Last week I wrote about FIRE, the “financial independence, retire early” philosophy embraced by tens of thousands of people in a type of financial subculture.  I enumerated a handful of commendable methods and aims of its adherents, including living simply and below one’s means, saving, and investing reasonably instead of pursuing quirky or suspect get-rich-quick schemes.  But I have a couple of problems with FIRE.
Money magazine, which ran a feature on the movement this month, pointed out that many of its followers are young, mostly millennials, the majority of whom have never weathered a real recession or bear market during their adult years, or at least during their investing years.  They are probably getting giddy over the heights to which they’re riding with the stock market soaring.  Hopefully they are sticking to the advice to invest simply and are not chasing too-risky investments.  But even if they stay in low-cost stock index funds, what goes up must come down.  The stock market will come back down eventually, account balances will fall, and it may become harder to live on the proceeds of investments without touching the principle amount.
That, in fact, is what I perceive to be the fundamental weakness of FIRE.  Vicki Robin, who wrote the FIRE “textbook”, Your Money or Your Life, says the magic moment for “FIRE walkers” comes when they can live on what their investments earn (interest, dividends, growth in value).  At that point they can fulfill the “retire early” part of the dream because then they are financially secure.
But are they?  If companies start reducing or skipping dividend payments, income drops.  Ditto if interest rates take a dive during a recession or corporations—or even municipalities—start failing and default on their bonds, a supposedly safer investment for retirees that generates regular income.  If a retiree has to dip into principle to meet his income needs, there is that much less principle to generate income the next year, meaning he will have to withdraw more.
There is nothing wrong with drawing down principle.  I expect to do that most years during my retirement because I doubt stock growth will outpace my spending, especially in the down-market years I expect after I retire.  But then, I am not retiring early.  The 3% to 4% annual savings withdrawal rate (regularly adjusted for inflation) that is recommended by many retirement planners has been shown to be a pretty safe way to make savings last 30 years or more.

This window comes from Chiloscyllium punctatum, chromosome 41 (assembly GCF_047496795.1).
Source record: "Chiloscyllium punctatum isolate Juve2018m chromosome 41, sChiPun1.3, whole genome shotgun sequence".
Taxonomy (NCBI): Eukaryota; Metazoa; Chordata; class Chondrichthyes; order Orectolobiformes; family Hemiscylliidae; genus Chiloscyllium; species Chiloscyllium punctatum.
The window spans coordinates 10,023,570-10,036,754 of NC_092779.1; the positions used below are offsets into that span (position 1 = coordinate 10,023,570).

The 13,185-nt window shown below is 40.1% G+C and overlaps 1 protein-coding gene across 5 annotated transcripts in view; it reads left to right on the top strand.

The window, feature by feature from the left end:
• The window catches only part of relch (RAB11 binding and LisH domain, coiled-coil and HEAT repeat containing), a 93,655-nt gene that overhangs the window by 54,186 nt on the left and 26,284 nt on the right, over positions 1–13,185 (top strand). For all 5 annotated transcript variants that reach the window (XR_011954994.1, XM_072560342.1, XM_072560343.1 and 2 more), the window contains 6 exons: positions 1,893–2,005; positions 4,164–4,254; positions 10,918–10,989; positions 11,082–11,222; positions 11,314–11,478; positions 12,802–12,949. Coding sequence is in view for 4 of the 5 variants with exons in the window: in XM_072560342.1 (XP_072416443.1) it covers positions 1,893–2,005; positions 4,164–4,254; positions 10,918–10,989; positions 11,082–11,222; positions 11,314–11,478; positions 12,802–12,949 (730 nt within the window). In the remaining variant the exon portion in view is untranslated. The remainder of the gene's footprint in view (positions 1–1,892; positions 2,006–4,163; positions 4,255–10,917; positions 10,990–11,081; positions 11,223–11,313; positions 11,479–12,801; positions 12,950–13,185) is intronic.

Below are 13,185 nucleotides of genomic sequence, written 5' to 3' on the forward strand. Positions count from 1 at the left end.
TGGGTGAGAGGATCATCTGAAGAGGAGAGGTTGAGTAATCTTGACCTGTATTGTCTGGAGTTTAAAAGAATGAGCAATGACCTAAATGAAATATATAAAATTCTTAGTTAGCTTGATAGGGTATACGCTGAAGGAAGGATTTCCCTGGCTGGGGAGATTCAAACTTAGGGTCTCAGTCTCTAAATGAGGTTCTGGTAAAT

But what if a FIRE walker retired at 35?  Touching the principle amount becomes a risky proposition for him.  He needs his savings to last beyond age 65, maybe to age 95 or older.  Can investment earnings and principle keep pace with market fluctuations and inflation for sixty years?  Yeah, inflation is another stranger to millennials.  The earnings that investments brought the investor this year to cover expenses might not be enough in five years.  FIRE, as a practical philosophy of investing/saving/living, has not been thoroughly tested by the whole range of market conditions over a long period of time.
I would point out, too, that some of the strongest proponents of FIRE are not themselves good examples of how FIRE can work long-term.  These folks, in their forties and fifties and long after they supposedly retired, are out there promoting the philosophy and telling how they did it at seminars that cost hundreds of dollars to attend.  These FIRE teachers, then, are not really retired early at all, but are making money off the people who do want to retire early.
Finally, I am not comfortable with the notion of early retirement—not in the sense of retiring in one’s thirties, or even forties.  Being healthy and having loads of free time usually adds up to spending more money, whether for hobbies, traveling, eating out….whatever.  It would take a great deal of discipline to hold that in check for several decades.  Even more fundamentally, though, I think people can too easily lose their direction and purpose in retirement.  Employment, for all its hassles and stress, does tend to give us direction, meaning, and goals to which to work.  It also provides a social outlet of sorts.  These are things that actually contribute to a longer and healthier life, assuming the employment is not dangerous or dangerously stressful.  Can a 40-year-old retiree maintain anything other than a hedonistic purpose in life?  If he can retire and devote his life to a higher purpose than himself, that is commendable and, in my opinion, the only good reason to retire early.